Barack Obama's presidency will not stand or fall by the fate of his proposed reform of the US health system. Nor is the Senate's postponement of any vote until after the summer recess fatal. The delay is, however, indicative of the almighty battle of wills the President faces, with the US Congress, with his own Democratic Party, and with the massed ranks of special interests ranged around the behemoth that is the healthcare establishment in the United States – the insurance companies, the drug firms, their lawyers and lobbyists.
Together, this makes for a huge, wealthy and powerful coalition. When it also incorporates the majority of Americans who say they are content with their present health provision, there can be no mistaking the magnitude of Mr Obama's task. But, as he said in his latest foray to win over the sceptics, "this debate is not about me – I have great health insurance and so does every member of Congress". It is about the 47 million people who at any one time have no private health insurance, about the 25 million who discover their cover is inadequate, and about the toll this takes on the country as a whole.
Americans can hardly say they had no warning. Mr Obama was voted in on pledges that included tougher regulation of the financial sector, diplomatic re-engagement with the world, withdrawal from Iraq and – right up there with those priorities – reform of the health system to make insurance accessible to all. Nor can the uninsured complain about the quality of his advocacy. Mr Obama has been as categorical and consistent as any scandalised European in his condemnation of the inequalities the US health system exacerbates. Figures for infant mortality and life expectancy lag behind those in much of Europe, while more personal bankruptcies are caused by health costs than any failed business or financial scam.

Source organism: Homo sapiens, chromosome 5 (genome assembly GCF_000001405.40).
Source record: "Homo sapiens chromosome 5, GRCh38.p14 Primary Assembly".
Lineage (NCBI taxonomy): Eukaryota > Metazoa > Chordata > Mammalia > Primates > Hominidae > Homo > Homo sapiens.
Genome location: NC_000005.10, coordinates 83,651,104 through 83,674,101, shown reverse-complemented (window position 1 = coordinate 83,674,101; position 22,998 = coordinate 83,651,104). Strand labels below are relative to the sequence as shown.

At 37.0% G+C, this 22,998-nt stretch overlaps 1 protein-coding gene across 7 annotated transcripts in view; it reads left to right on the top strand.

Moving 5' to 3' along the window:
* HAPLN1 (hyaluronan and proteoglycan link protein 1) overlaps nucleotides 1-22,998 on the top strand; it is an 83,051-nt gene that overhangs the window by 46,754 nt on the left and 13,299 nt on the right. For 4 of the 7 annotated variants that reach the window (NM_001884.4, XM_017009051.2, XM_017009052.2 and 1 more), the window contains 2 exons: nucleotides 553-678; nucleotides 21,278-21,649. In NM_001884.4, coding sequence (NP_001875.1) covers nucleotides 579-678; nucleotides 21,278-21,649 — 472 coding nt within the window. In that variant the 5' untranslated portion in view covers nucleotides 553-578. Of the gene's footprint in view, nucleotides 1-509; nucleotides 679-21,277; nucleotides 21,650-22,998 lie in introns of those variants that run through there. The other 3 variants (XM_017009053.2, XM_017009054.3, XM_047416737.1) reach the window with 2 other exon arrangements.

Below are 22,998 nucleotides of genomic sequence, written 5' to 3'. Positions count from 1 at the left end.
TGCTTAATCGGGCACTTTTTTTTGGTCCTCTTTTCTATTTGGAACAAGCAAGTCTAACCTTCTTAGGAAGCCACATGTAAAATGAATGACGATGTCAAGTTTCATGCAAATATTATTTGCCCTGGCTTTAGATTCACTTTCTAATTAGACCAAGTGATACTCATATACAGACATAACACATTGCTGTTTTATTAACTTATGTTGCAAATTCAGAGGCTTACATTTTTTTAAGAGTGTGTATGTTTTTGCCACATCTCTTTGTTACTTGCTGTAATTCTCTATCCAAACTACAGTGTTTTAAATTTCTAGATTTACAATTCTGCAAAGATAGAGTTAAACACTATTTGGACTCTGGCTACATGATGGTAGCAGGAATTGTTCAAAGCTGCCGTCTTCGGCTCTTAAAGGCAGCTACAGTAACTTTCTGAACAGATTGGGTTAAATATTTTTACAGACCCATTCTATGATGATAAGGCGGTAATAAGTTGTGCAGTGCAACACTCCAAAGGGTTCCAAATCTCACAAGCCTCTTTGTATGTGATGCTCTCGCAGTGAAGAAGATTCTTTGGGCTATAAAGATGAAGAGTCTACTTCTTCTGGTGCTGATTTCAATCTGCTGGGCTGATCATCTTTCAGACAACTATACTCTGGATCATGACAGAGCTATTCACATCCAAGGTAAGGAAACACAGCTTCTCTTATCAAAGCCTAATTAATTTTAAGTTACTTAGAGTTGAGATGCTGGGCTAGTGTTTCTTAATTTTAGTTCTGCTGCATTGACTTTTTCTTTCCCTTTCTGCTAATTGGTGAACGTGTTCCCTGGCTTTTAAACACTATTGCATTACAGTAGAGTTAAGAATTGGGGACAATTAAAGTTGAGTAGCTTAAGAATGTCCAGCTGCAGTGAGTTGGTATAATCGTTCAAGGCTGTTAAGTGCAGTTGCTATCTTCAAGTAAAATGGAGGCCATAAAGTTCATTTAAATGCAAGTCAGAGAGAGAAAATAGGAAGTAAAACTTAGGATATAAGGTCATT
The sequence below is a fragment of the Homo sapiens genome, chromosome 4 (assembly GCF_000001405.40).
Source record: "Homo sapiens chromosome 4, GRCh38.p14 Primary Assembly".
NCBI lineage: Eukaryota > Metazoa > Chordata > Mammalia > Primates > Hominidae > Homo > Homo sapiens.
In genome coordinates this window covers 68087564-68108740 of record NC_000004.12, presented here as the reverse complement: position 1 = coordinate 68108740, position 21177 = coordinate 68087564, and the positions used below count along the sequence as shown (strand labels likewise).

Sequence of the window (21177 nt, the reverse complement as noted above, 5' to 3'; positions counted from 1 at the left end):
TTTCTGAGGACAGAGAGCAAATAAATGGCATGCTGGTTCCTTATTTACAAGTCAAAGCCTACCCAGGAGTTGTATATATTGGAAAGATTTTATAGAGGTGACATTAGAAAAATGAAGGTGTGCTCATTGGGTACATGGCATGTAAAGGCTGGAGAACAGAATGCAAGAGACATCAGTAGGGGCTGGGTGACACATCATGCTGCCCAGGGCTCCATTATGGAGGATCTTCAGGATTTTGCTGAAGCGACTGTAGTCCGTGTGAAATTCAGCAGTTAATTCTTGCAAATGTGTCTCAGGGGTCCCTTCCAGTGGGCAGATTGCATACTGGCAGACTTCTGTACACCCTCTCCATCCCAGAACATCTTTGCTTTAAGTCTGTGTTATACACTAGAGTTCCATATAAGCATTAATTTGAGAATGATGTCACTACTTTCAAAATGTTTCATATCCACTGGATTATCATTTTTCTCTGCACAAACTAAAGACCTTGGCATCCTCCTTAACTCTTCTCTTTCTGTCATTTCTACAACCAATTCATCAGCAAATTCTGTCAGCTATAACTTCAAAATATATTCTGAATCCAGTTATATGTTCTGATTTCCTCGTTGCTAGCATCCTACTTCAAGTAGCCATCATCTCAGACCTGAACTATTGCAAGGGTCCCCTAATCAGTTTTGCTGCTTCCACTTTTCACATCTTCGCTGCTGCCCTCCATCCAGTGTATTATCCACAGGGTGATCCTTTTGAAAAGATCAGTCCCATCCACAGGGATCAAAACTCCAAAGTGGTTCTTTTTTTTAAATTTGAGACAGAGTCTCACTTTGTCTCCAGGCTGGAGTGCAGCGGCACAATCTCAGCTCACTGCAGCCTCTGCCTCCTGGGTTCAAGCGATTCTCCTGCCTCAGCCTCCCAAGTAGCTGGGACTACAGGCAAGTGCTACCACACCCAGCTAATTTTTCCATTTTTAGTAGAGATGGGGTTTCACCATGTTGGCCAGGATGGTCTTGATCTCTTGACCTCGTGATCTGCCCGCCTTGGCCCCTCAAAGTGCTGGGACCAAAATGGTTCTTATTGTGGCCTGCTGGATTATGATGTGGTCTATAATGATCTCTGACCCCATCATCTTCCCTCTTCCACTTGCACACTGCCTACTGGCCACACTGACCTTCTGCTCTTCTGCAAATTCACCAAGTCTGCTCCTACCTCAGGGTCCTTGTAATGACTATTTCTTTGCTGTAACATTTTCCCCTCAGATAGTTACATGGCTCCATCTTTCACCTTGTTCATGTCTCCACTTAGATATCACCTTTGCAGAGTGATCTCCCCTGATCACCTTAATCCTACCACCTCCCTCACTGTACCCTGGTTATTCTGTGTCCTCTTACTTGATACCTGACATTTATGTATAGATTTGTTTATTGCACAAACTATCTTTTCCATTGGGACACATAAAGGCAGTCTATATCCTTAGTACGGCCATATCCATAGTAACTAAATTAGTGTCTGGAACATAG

Yet the longer the debate goes on, the more it seems to resemble the last blighted effort at health reform, the scheme scornfully written into history as Hillary-care. Opponents of reform seem suddenly to be on the front foot again, playing the politics of fear. They are citing waiting lists, gate-keepers and the supposed scourge of "socialised medicine", just as they did 15 years ago. Universal health insurance, they insist, will be bought at the expense of those who now enjoy some of the most comprehensive and advanced treatment in the world.
There are many reasons, however, why Mr Obama can, indeed must, succeed. He can succeed because he has clearly studied and learnt from the mistakes made by Mrs Clinton. Rather than circumvent the insurance companies, he wants to co-opt them. And he has laid out the principles of reform, while leaving the practicalities to Congress. This has created a confusion of plans and contributed to the delays, but it has left Mr Obama free to campaign from the high ground. It has also removed the personalisation that proved so lethal to the Clinton scheme; this time blame for failure will be shared.
And Mr Obama must succeed because, although the present system serves many well, it also leaves too many people out, while devouring an ever-increasing proportion of GDP. With most people insured through their workplace, unemployment rising, and the budget deficit yawning wider, all the assumptions on which the US healthcare edifice rests are looking shaky. With energy, commitment, and even the country's parlous economic figures on his side, the President has every reason to stay in the fight.